Demand has risen to concerning levels

Irish Water is warning the public that water restrictions will become unavoidable given the current trends as the demand levels for water in the Greater Dublin Area rose again overnight.

Our Drought Management Team is meeting daily and is monitoring water supplies and demand around the country.

Currently there is almost no margin of supply over demand

In the Greater Dublin Area, where Irish Water can produce 610 million litres of water per day, demand has risen to concerning levels. In the summer of 2017, an average of 565 mega litres of water per day was used. Last Friday in the Greater Dublin Area 602 million litres of water was used but overnight on Monday the levels were at 609 mega litres which leaves almost no margin of supply over demand.

In many of Irish Water's schemes around the country, supply and demand was already under pressure and the spell of warm weather has exacerbated this situation. Demand for water is increasing while levels in rivers and lakes are dropping significantly which means that is there is less water available to treat and supply to homes and businesses. At the same time, the sources, especially our main raw water storage at Pollaphuca, is dropping at similar rates to previous droughts in 1975, 1976, and 1995. To minimise the risk of supply failure, we need to conserve water in our sources including rivers, lakes and groundwater and avoid overstressing the production and distribution systems.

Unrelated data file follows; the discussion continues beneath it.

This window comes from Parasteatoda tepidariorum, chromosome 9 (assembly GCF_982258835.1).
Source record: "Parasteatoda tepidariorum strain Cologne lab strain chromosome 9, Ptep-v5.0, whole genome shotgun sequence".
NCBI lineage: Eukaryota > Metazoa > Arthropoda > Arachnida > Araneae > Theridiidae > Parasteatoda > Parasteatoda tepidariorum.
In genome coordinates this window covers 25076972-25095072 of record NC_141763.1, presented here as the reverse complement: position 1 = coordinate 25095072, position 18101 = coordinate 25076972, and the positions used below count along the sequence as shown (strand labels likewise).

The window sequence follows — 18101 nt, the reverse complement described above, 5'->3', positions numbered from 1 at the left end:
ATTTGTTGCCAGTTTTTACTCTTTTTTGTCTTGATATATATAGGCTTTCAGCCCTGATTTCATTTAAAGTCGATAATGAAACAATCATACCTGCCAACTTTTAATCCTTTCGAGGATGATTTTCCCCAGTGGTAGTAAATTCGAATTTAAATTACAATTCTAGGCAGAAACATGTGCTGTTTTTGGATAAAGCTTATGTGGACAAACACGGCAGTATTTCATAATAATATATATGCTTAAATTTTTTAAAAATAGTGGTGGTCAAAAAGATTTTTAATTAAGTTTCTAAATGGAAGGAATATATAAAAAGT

This is a very serious situation...every effort the public make to conserve water will benefit them and their community.

Kate Gannon, Corporate Affairs Manager

Commenting on the ongoing situation our Corporate Affairs Manager, Kate Gannon, said “If demand does not decrease we will start to see homes and businesses on the edge of the network in the Greater Dublin Area experience shortages, as happened in Skerries in recent weeks. The longer this continues, the more people will be at risk of shortages and outages.”

National Leakage Reduction Programme

Irish Water’s Leakage Reduction Programme has teams on the ground now but we also need the public’s support to reduce their water usage. The top three measures that people can take are not using a hose to water the garden or wash cars; keeping paddling pools very shallow if they are being used; and taking short showers rather than baths.

Our Drought Management Team are monitoring the situation daily across the country but if everyone can take these simple steps, it will help us to manage supply and demand. This is a very serious situation and we are seeking the public’s help. Every effort the public make to conserve water will benefit them and their community.”

Water conservation tips

For more advice on how to conserve water, please visit our Be Water Smart page.

Dublin, Kildare, Meath, Wicklow

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